Rangers spin can’t take away the disgrace

Not that anybody needs to look at a calendar to check, but today marks the first anniversary of Rangers entering administration.

To mark the event, there have been various retellings of this grim story in the media this week, Rangers getting in on the act themselves with a documentary – The Rising – airing tonight.

The in-house version of events might be worth a look if only to figure out how they managed to dress up the humiliation of their recent past and turn it into a positive. The Rising? It’s a little too early to say, don’t you think?

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While we’re in reflective mood, this is my take on one aspect of what has happened at Rangers. Some wish to call them Sevco, but I don’t. They play in blue, they play at Ibrox, they draw massive crowds, they are the source of the same kind of obsession from across the city as they always have been, so they are Rangers. If they were a new club, then Celtic people would ignore them, but they don’t and they can’t and they never will.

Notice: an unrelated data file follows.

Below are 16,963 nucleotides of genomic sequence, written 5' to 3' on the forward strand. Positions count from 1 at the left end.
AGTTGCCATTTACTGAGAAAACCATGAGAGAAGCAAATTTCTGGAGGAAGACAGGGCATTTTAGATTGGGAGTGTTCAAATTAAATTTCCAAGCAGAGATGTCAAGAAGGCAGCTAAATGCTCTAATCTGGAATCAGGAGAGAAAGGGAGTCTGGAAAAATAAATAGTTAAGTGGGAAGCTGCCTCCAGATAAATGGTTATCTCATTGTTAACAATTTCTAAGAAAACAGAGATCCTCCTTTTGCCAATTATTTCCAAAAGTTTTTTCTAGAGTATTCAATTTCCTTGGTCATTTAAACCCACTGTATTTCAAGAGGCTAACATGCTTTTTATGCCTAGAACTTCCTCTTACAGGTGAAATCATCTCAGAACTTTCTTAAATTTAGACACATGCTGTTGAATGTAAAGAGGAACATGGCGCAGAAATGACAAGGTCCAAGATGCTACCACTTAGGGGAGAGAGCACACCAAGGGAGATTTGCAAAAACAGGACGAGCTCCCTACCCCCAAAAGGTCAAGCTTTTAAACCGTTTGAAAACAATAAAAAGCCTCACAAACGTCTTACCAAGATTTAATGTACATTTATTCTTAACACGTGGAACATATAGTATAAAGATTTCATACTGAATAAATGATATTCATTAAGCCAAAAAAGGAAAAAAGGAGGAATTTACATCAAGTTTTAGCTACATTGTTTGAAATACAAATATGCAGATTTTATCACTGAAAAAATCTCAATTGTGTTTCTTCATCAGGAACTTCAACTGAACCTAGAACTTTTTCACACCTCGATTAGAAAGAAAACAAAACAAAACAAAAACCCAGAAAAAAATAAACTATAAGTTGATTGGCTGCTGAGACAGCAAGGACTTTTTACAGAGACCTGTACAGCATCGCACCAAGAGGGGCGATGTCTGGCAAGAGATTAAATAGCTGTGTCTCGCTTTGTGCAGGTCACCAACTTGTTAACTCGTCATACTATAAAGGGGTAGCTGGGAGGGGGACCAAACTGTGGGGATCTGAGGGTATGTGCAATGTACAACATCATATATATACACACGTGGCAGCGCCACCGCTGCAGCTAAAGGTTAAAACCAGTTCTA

But here’s the thing about acknowledging them as Rangers. Same club, same history, but same unpaid debt and, therefore, same disgrace. That hasn’t gone away. That stays. Charles Green takes the good stuff and torches the bad, he walks away from millions of pounds worth of debt (newco when it suits him) and then acclaims Rangers’ supposed newfound wealth.

One year has passed since they went into administration and nobody should forget why it happened. It happened because Rangers brazenly refused to pay a bill to the taxman of upwards of £15 million and there is no amount of Green bluster that will wipe that from the record.